“I applied to do a research project in Weeks Hall,” says Mariah Diaz ENG’21. “To my surprise, I was selected to be the first undergraduate to work with the new hydrologic transport and sediment flume. It was a great experience and not an opportunity I thought I would have so early in my college education. I learned a lot, not only about myself and my major, but also about what sets Weeks Hall apart from the other buildings on campus. Here, concepts we are learning in class can be brought to life through practical applications.”

Student Affairs: Community-Based Counseling

The community-based counseling practice, run by the Counseling, Alcohol, and Other Drug Assistance Program and Psychiatric Services, is a model of care in which counselors bring resources and support to student communities rather than anticipating that students will seek out resources on their own.

Services are rooted in an understanding of the local community, the university, and individual student needs. Counselors are placed within departments, professional schools, and cultural centers throughout campus. By embedding themselves in these spaces, counselors can build relationships, familiarity, comfort, and trust with the students, staff, and faculty in the community.

In 2019, the number of drop-in visits by students increased 24 percent over the previous year and the number of individual students seeking counseling rose 43 percent over the previous year. Donor support is crucial in enabling the community-based counseling services to meet student needs for effective mental health services.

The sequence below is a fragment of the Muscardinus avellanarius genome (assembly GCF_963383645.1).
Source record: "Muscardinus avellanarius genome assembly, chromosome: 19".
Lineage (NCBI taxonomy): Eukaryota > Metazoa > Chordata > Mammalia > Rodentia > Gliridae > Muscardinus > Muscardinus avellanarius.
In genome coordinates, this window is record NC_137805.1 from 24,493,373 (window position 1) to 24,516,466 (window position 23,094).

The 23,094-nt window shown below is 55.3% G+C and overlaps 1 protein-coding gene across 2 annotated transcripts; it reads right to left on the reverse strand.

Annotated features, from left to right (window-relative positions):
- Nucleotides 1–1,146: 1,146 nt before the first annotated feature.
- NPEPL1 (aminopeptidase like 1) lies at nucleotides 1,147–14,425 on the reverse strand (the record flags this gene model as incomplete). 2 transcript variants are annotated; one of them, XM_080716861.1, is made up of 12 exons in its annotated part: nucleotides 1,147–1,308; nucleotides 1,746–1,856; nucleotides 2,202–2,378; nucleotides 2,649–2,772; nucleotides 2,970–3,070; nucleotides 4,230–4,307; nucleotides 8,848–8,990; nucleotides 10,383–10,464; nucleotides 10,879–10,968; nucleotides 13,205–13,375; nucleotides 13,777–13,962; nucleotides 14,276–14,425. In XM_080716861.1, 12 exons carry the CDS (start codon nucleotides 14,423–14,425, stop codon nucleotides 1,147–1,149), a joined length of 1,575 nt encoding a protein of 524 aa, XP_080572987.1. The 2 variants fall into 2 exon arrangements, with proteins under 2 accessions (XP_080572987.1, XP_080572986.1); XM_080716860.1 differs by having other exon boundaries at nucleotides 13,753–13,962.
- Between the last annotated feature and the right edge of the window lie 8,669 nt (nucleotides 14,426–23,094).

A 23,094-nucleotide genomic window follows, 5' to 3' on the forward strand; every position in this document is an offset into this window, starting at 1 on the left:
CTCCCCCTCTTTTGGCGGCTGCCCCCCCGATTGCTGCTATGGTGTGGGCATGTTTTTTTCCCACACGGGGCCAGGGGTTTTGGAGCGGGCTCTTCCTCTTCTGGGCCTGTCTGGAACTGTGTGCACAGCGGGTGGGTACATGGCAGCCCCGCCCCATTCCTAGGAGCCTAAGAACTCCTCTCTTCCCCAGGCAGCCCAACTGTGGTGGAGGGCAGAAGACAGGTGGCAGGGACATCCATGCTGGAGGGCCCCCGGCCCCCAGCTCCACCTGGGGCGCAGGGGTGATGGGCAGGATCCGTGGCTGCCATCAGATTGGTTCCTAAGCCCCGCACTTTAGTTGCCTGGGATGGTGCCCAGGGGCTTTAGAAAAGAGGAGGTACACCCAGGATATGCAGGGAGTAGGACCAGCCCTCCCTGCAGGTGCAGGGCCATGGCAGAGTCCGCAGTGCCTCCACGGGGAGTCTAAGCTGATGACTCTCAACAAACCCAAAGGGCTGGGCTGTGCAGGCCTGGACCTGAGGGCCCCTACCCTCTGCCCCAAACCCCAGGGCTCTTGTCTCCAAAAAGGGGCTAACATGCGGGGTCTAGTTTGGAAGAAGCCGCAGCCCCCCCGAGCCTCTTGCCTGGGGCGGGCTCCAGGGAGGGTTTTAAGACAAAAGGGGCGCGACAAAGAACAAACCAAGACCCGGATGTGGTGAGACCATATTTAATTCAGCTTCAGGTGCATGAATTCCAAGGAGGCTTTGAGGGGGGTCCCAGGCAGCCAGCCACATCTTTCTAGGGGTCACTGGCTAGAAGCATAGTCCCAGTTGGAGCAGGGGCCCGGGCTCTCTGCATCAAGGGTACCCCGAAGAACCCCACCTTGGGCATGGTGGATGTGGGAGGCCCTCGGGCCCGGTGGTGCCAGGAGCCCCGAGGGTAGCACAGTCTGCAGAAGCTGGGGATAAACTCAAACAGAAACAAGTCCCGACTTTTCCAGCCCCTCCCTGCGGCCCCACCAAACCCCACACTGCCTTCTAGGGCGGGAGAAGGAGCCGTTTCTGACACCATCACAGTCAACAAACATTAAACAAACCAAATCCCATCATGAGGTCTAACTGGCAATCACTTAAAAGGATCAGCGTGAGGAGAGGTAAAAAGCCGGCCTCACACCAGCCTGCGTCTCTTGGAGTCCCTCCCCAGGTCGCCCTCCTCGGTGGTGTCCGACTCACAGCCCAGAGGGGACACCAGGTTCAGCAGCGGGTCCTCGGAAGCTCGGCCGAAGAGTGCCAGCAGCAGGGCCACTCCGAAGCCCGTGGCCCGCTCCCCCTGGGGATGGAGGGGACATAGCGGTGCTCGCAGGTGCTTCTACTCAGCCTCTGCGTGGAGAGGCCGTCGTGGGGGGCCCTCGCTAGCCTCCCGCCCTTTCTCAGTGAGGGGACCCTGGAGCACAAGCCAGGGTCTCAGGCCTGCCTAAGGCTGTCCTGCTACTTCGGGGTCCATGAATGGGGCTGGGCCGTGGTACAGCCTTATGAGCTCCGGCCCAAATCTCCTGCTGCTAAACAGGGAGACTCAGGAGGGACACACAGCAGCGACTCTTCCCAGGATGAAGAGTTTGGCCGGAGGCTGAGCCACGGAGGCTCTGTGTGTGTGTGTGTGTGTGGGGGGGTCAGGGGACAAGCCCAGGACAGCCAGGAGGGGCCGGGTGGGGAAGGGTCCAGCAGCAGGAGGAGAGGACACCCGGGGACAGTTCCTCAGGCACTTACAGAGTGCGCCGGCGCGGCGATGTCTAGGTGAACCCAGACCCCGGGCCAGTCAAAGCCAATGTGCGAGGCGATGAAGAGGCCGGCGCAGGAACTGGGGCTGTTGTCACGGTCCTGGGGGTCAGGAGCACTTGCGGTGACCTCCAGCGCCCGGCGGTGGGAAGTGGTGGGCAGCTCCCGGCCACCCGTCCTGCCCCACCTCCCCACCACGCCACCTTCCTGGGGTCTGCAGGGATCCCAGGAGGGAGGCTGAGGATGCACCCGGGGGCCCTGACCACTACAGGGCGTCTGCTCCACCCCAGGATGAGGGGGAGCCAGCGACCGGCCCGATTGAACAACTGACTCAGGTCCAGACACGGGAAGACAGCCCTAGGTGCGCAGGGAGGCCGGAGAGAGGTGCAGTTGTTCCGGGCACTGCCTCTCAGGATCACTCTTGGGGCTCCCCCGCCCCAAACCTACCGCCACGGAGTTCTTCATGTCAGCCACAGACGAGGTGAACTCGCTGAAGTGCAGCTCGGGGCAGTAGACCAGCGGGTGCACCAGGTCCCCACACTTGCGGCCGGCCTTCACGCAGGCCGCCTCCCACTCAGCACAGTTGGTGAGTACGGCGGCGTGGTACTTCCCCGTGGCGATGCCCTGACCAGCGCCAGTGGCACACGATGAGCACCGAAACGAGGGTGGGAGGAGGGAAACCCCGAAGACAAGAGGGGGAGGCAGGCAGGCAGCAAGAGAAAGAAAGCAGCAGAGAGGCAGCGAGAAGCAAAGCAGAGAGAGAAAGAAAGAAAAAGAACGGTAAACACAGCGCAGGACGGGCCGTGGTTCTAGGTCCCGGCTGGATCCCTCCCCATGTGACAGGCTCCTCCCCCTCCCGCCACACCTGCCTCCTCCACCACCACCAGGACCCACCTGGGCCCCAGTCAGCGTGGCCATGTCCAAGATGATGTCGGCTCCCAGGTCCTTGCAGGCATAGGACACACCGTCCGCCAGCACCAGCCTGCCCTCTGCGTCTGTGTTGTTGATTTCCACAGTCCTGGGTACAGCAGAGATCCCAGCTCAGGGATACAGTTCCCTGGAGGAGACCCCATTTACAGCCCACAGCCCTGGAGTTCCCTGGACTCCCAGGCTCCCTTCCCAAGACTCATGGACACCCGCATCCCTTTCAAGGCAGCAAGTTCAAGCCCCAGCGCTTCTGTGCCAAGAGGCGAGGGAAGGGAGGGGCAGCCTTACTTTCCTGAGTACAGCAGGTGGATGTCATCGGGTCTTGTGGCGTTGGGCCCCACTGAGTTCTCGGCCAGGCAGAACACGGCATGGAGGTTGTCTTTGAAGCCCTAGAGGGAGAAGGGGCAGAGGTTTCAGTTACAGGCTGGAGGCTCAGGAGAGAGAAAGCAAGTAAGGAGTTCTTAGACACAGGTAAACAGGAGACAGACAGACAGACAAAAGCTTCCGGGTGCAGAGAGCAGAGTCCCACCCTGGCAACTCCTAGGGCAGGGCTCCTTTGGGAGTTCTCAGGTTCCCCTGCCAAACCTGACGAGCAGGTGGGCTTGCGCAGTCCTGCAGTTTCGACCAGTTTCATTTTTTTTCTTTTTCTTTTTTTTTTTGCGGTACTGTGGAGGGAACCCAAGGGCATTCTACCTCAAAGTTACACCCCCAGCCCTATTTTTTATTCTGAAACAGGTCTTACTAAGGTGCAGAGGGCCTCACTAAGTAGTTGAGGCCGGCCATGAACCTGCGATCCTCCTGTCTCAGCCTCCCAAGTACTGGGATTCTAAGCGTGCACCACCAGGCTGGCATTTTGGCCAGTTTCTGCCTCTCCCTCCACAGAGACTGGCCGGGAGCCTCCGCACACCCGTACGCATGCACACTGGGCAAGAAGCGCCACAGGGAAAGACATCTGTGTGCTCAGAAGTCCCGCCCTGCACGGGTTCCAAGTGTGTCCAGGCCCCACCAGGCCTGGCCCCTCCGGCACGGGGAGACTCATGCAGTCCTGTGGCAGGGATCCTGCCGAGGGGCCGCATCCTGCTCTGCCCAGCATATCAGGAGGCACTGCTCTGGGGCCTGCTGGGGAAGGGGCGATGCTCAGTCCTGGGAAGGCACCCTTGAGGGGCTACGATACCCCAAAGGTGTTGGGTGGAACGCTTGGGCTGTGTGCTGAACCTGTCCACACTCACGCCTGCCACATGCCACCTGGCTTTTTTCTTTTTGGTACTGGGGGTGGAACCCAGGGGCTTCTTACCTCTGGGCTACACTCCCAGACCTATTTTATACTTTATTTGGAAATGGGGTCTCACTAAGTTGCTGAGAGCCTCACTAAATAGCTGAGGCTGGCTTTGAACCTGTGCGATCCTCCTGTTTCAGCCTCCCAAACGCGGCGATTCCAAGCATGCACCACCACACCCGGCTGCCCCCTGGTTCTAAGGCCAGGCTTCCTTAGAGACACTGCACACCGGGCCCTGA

The School of Arts and Sciences Scholarship Fund

The School of Arts and Sciences Scholarship Fund empowers students to focus on their education by relieving them of the financial stress that can weigh on many of them. Eighty-five percent of the school’s students receive financial aid. Scholarships provide access to high-quality education—and innumerable opportunities—for deserving students, enabling them to focus more on their studies.

Since 2017, students like Mohammed Abu SAS’22 have received an average award of $2,200 from the scholarship fund. “Receiving this scholarship allows me to come back next semester and focus on the quality of my work,” says Abu. “Thank you for your donations; because of you, I am able to focus on my education and on making my mark on this community. Hopefully in the future, I can do the same, change someone’s life, and give them the opportunity you gave me.”

The Cultivating Compassion Project

For 45 years, the Graduate School of Applied and Professional Psychology (GSAPP) has been at the forefront of preparing outstanding psychologists and providing psychological services to New Jersey’s communities.

The Cultivating Compassion Project, offered through the Attention Deficit Hyperactivity Disorder Clinic at GSAPP, provides low-cost therapy to children with ADHD and their families. This approach aims to improve children’s ability to regulate their emotions and behavior and helps them think more deeply about themselves and others.

Madelyn Silber GSAPP’19, who is working toward a doctorate in clinical psychology, received research funding from the project. “I am excited to continue to learn about and research psychodynamic approaches to treating children,” Silber says. “I am motivated to do this work because of the diverse populations of clients with whom I have worked at GSAPP and in communities in New Jersey and New York who courageously make real change in their lives.”